I mulled over all these options while on a classic rollerski two days before the Birkie. Still in suspense over the Birkie scenarios, this made it difficult to know what I was training for, except my training was largely determined by the weather. 

Then I had a dark 24 hours when I wasn’t on the sunny side. It started with the Town Hall I attended on climate change. It’s a grim topic at best. Then by the time I got home the weather forecast now predicted even less snow with the system going farther south and east. This made Possibility #4 most likely despite the high fluoro wax job I had done earlier in the day. All the details of planning were coming to fruition- loading up the car, making food, packing race clothes and touring clothes, and funeral clothes (which could double as my business casual wear for work). Despite all this packing and prep work it seemed likely I wouldn’t be going on a trip at all.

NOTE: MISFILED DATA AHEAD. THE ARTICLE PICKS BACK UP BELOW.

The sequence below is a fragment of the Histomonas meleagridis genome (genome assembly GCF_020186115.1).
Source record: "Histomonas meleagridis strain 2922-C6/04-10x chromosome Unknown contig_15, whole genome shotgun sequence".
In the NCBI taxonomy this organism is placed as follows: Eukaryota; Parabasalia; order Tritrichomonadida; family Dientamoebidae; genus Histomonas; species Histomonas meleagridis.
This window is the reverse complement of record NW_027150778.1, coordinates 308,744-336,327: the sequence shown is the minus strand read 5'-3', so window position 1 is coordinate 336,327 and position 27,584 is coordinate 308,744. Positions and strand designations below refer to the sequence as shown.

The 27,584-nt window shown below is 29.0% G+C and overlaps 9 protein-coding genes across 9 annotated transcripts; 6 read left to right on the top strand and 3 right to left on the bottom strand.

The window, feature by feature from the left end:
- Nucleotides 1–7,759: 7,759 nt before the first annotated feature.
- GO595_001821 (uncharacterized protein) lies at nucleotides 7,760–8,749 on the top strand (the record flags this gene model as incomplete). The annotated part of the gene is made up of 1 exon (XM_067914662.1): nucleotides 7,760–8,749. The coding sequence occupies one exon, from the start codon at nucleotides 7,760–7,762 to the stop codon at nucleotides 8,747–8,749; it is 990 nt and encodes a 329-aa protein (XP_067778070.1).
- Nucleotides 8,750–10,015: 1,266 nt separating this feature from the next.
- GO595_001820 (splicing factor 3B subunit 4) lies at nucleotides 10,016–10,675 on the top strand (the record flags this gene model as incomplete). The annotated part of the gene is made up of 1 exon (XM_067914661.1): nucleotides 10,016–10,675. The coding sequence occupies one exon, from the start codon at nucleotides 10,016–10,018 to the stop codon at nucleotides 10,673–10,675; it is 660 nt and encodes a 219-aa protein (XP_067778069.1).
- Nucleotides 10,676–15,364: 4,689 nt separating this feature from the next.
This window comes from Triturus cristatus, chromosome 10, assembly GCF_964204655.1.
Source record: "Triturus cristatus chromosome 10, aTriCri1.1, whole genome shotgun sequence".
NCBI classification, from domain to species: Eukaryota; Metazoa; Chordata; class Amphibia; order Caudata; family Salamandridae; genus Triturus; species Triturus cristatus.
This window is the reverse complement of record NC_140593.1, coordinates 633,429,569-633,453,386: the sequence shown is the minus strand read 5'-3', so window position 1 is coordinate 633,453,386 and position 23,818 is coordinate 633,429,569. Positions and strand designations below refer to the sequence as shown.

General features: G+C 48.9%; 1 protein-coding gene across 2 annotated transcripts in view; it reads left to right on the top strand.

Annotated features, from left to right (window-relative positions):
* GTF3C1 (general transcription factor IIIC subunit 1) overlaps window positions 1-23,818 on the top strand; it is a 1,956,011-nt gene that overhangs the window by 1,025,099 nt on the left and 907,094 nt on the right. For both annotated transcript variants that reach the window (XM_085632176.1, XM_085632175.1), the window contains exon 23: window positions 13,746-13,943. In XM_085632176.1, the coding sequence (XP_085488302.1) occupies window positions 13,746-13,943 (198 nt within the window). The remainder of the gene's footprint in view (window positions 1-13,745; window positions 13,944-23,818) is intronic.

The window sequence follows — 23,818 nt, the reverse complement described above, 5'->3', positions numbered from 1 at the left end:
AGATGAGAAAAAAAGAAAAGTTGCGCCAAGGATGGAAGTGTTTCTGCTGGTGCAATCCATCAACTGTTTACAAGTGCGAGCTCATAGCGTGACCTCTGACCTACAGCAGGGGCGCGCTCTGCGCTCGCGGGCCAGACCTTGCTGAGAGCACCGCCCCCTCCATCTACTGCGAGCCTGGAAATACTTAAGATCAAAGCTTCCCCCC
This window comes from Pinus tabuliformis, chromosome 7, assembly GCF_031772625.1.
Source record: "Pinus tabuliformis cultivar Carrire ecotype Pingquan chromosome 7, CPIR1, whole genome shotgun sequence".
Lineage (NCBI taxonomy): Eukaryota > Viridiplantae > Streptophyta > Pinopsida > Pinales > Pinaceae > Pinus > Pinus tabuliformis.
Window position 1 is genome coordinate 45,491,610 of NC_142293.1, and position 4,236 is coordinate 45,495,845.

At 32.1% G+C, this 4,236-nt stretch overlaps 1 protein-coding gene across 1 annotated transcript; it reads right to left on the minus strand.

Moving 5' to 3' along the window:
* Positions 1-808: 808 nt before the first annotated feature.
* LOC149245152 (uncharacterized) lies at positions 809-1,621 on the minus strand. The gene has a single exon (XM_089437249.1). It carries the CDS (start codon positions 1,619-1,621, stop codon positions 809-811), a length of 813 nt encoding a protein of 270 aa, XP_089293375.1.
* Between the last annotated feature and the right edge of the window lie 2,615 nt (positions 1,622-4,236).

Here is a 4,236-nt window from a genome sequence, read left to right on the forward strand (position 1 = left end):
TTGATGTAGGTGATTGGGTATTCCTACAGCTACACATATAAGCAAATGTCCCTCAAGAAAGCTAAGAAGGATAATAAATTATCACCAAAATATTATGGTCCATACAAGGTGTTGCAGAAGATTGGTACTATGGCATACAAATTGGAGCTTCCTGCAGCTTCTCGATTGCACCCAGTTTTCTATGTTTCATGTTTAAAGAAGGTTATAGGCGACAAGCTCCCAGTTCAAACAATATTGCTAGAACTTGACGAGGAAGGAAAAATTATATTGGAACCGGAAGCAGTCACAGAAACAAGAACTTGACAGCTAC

I worked in the morning on Friday and fortunately was busy at work until about noon when I learned the Birkie was officially cancelled. Now we had to choose between Possibility #3 and #4. We could either go have a “Birkie Party” with friends or we could stay home and go to a funeral which seemed like a not terribly fun time. After approximately an hour of deliberation, we decided on #4. 
No Birkie 2017 means I can't collect anymore age class hats...and clearly my collection is already complete! Photo: Erik


Now I entered into the deep dark side. It’s always a bad sign when I’m not terribly interested to leave work. The Birkie is the biggest ski event of the season where we match our fitness to our fellow racers and see if we have made improvements. Even though I’m still learning to love racing, without this big test I felt a huge void. Moreover, staying home meant skiing laps on deteriorating man-made snow. I decided I needed a new sport for our snowless winters.